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Today's Stichomancy for Madonna

The first excerpt represents the past or something you must release, and is drawn from Maitre Cornelius by Honore de Balzac:

thinking he had in some way offended his dangerous master.

"Devil or angel, I have him, the guilty man!" cried Louis XI. abruptly. "If you are robbed again to-night, I shall know to-morrow who did it. Make that old hag you call your sister come here," he added.

Cornelius almost hesitated to leave the king alone in the room with his hoards; but the bitter smile on Louis's withered lips determined him. Nevertheless he hurried back, followed by the old woman.

"Have you any flour?" demanded the king.

"Oh yes; we have laid in our stock for the winter," she answered.

"Well, go and fetch some," said the king.

The second excerpt represents the present or the deciding factor of the moment, and is drawn from One Basket by Edna Ferber:

and pads were ultimately to stanch, the liquid in the fingers that rolled and folded them was pure cerulean.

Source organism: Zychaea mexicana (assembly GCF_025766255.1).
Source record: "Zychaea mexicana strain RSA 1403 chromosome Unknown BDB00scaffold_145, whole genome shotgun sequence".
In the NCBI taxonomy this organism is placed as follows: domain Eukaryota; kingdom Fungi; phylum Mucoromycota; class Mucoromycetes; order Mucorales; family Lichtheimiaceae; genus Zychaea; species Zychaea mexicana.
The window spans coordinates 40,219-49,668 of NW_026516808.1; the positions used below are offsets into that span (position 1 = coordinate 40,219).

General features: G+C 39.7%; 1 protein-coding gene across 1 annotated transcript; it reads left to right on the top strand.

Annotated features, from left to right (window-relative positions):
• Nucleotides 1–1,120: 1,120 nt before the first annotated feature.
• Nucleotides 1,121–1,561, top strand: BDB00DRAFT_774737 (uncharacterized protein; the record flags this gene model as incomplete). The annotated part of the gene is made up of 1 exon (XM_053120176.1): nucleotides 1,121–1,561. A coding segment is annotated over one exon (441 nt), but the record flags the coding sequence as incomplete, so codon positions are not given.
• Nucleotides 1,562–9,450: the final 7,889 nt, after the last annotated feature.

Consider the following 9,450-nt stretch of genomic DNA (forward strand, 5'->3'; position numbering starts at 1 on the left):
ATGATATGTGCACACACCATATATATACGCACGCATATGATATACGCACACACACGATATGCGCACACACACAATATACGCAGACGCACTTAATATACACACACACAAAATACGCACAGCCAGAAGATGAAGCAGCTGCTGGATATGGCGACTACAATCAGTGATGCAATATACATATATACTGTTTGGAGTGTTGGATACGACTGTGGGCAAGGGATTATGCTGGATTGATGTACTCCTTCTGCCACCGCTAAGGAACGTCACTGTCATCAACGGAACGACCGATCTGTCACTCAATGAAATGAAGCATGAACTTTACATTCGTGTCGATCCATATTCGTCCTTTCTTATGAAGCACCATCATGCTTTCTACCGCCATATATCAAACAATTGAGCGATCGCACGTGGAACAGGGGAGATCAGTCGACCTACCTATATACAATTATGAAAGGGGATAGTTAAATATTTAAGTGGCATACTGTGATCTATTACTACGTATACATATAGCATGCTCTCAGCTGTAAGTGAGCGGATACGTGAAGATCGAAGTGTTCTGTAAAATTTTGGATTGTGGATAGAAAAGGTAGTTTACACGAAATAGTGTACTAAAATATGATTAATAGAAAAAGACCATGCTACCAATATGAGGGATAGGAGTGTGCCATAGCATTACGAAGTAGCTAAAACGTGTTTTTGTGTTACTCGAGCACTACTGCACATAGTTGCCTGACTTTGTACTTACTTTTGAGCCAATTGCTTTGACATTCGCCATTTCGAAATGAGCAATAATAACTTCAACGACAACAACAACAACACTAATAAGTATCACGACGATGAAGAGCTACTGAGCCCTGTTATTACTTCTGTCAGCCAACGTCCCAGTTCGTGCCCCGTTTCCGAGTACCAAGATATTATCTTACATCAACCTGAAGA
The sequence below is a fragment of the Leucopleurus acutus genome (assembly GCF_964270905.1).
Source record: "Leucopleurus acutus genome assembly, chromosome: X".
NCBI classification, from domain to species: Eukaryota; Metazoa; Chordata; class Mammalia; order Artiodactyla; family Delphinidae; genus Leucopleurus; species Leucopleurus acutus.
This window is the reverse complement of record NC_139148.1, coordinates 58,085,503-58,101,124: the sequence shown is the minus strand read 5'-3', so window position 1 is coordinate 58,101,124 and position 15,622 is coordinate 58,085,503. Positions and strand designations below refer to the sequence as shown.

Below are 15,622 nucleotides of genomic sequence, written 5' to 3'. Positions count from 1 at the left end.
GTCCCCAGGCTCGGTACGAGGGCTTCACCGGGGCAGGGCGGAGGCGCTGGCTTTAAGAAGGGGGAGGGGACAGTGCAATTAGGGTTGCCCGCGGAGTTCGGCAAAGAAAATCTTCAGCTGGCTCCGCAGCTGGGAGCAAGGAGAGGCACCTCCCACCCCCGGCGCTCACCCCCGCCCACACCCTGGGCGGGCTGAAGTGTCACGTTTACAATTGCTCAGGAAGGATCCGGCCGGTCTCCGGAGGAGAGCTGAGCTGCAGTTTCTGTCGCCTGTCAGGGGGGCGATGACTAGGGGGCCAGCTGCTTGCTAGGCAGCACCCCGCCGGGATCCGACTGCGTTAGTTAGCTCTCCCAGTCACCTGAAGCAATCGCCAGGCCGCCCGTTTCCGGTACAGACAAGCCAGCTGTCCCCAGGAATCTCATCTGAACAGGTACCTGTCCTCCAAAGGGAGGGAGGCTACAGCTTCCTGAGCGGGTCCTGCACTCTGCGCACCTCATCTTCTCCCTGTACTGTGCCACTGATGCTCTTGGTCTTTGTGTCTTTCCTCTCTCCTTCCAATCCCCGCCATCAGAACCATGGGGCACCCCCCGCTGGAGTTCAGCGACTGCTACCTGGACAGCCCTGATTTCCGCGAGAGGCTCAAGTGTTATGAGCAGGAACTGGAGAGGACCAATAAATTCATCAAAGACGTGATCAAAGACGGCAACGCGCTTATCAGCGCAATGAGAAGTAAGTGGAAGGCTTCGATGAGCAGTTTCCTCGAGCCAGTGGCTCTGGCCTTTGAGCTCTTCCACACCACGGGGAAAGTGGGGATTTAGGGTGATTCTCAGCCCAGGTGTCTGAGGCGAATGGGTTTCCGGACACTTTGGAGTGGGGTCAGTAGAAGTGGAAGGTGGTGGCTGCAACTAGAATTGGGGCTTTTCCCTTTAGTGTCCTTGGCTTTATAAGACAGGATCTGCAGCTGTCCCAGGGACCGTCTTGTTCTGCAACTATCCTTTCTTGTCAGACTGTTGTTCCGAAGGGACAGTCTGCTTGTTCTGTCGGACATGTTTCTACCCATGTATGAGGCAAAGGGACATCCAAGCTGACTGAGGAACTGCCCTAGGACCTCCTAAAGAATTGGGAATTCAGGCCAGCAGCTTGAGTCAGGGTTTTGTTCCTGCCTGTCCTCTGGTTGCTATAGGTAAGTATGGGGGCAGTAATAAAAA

Tessie and her crowd had never thought of giving any such service to their country. They spoke of the Grand Avenue workers as "that stinkin' bunch." Yet each one of the girls was capable of starting a blouse in an emergency on Saturday night and finishing it in time for a Sunday picnic, buttonholes and all. Their help might have been invaluable. It never was asked.

Without warning, Chuck came home on three days' furlough. It meant that he was bound for France right enough this time. But Tessie didn't care.


One Basket
The third excerpt represents the future or something you must embrace, and is drawn from Albert Savarus by Honore de Balzac:

Rouxey, that she had treated herself to a riding habit and rode about; her father, whom she made very happy, who no longer complained of his health, and who was growing fat, accompanied her in her expeditions. As the Baroness' name-day grew near--her name was Louise--the Vicar- General came one day to les Rouxey, deputed, no doubt, by Madame de Watteville and Monsieur de Soulas, to negotiate a peace between mother and daughter.

"That little Rosalie has a head on her shoulders," said the folk of Besancon.

After handsomely paying up the ninety thousand francs spent on les Rouxey, the Baroness allowed her husband a thousand francs a month to


Albert Savarus